His first novel, Moth Smoke, was published in 2000; his second novel, The Reluctant Fundamentalist, will be released in the U.S. in early April 2007.
Hamid applied the "page 69 test" to The Reluctant Fundamentalist and reported the following:
I allowed myself the inner smile of a gambler who knows he has been dealt a good hand. The page 69 test. The page 69 challenge. Where the rubber meets the road. One page, and one page only, to convey the essence of a book. More macho than the Pulitzer. More sexy than the Booker. This was it.Read an excerpt from The Reluctant Fundamentalist, and visit Mohsin Hamid's website.
Seven years, seven drafts, fifteen hundred manuscript pages, and now all that was about to pay off. Not for me the panic of the novelist with 800 pages of tangentially connected plot lines, distantly related characters, centuries of narrative. The Reluctant Fundamentalist is a flyweight: 184 pages of lean sinew, four hard-hitting characters, one quick jab of a story. So the odds were on my side. 184 to 1, not bad in this business.
And page 69 had it all. All four characters were there. Changez, the spoken “I” of the narrator, a Pakistani man who went to Princeton and fell in love with America, but then grew a beard and left for home. His audience, the nameless “you”, a suspicious American who, perhaps not coincidentally, meets Changez in a bazaar in Lahore and is now listening to his story. Erica, the beautiful woman from New York who tragically failed to forget her past and so turned Changez away. And Jim, Changez’s former boss at a high-powered financial firm, who once took Changez under his wing and taught him to value companies by their economic fundamentals.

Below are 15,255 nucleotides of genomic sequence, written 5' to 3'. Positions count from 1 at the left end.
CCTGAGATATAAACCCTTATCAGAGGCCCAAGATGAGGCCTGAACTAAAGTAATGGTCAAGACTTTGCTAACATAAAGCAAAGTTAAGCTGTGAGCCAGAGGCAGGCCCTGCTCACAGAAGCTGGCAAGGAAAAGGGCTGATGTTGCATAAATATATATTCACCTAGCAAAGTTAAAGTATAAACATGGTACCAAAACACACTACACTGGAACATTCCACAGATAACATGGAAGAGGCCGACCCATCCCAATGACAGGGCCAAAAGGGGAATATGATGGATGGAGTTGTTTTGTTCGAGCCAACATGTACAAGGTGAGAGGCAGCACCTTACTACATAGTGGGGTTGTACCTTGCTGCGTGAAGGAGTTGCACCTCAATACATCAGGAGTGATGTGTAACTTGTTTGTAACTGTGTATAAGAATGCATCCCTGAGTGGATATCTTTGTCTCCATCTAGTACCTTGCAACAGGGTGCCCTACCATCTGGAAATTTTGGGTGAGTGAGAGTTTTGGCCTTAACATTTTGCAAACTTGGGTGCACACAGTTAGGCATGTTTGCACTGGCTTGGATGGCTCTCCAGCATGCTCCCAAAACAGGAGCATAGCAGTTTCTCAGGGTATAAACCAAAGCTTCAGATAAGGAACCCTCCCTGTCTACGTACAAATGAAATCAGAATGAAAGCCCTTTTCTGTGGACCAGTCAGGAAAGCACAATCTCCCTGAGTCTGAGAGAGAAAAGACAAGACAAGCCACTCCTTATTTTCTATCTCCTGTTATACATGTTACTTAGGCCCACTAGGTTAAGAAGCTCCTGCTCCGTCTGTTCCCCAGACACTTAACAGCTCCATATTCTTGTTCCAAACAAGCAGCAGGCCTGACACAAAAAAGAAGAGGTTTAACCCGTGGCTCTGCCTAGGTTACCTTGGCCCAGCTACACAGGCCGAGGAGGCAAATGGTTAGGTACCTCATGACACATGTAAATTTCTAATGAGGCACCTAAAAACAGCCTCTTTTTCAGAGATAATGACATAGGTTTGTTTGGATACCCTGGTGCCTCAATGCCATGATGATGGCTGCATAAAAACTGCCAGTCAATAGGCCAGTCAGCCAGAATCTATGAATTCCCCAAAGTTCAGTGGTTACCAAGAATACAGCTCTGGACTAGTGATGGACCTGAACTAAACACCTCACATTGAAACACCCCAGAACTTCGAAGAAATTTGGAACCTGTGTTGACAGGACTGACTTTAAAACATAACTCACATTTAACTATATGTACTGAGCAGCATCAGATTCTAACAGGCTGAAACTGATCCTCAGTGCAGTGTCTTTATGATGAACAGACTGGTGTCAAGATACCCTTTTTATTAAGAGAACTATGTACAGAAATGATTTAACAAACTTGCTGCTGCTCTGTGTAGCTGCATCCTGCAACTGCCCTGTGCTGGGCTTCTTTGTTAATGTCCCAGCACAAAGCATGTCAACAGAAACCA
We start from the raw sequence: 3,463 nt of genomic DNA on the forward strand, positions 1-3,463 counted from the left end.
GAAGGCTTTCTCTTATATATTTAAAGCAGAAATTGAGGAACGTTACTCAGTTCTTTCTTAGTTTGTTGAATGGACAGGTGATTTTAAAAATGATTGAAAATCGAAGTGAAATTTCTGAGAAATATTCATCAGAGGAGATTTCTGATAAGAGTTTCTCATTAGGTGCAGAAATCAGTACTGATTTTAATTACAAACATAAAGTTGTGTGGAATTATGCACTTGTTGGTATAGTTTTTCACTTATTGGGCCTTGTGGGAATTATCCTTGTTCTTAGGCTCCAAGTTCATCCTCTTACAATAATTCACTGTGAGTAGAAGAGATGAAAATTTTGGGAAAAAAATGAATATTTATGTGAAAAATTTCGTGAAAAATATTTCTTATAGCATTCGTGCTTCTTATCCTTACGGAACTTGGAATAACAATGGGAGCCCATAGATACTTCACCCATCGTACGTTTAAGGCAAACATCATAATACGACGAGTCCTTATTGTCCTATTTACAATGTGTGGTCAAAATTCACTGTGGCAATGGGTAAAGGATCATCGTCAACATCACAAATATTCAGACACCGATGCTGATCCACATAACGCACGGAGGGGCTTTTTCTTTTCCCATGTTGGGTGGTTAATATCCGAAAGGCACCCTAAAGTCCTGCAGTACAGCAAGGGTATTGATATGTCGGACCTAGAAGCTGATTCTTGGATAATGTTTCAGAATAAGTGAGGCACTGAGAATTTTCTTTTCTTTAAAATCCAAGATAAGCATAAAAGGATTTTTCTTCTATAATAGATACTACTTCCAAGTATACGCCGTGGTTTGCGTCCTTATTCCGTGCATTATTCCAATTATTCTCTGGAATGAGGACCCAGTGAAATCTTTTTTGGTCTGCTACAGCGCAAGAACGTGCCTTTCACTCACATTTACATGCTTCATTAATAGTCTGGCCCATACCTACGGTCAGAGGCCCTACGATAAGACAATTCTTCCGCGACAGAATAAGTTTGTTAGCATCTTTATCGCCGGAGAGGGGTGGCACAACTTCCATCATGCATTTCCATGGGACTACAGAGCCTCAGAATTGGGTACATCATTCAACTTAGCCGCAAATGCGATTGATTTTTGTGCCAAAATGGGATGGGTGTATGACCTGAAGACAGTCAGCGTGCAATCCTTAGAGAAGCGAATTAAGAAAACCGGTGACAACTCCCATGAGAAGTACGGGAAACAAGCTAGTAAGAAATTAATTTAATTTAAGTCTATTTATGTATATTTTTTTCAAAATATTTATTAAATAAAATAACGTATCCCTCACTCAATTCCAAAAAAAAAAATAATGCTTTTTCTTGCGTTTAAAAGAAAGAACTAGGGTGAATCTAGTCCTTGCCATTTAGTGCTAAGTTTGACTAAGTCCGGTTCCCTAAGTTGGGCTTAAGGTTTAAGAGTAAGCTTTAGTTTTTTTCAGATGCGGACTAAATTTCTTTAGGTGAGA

Indeed, reading over page 69, I wondered why I had bothered publishing pages 1 to 68. Or pages 70 to 184, for that matter. Surely, this was all I needed to say. Perhaps, with another seven years of work, another seven drafts, page 69 is all I would have written. But I had been lazy, and it was now too late to go back. It follows here in full: page 69, what the entire novel might have been.
behind. Anyway when I got back everyone kept asking where I’d been and I realized I’d spent the entire afternoon there. It was kind of surreal. Made me think of you. – E.”
Such messages were enough to lift my spirits for several days. Perhaps this strikes you as an exaggeration. But you must understand that in Lahore, at least when I was in secondary school – youngsters here, like everywhere else, are probably more liberated now – relationships were often conducted over fleeting phone calls, messages through friends, and promises of encounters that never happened. Many parents were strict, and sometimes weeks would pass without us being able to meet those we thought of as our girlfriends. So we learnt to savor the denial of gratification – that most un-American of pleasures! – and I for one could subsist quite happily on a diet of emails such as that which I have just described.
But I was of course eager to see Erica again and was therefore in high spirits as our project approached its end. Jim had flown in to satisfy himself with our final conclusions; he sat me down for a drink. “So, Changez,” he said, taking in our exquisite hotel, the Makati Shangri-La, with a sweep of his hand, “getting used to all this?” “I am indeed, sir,” I replied. “Everyone’s saying great things about you,” he said, pausing to see how I responded;
Visit the complete list of books in the Page 69 Series.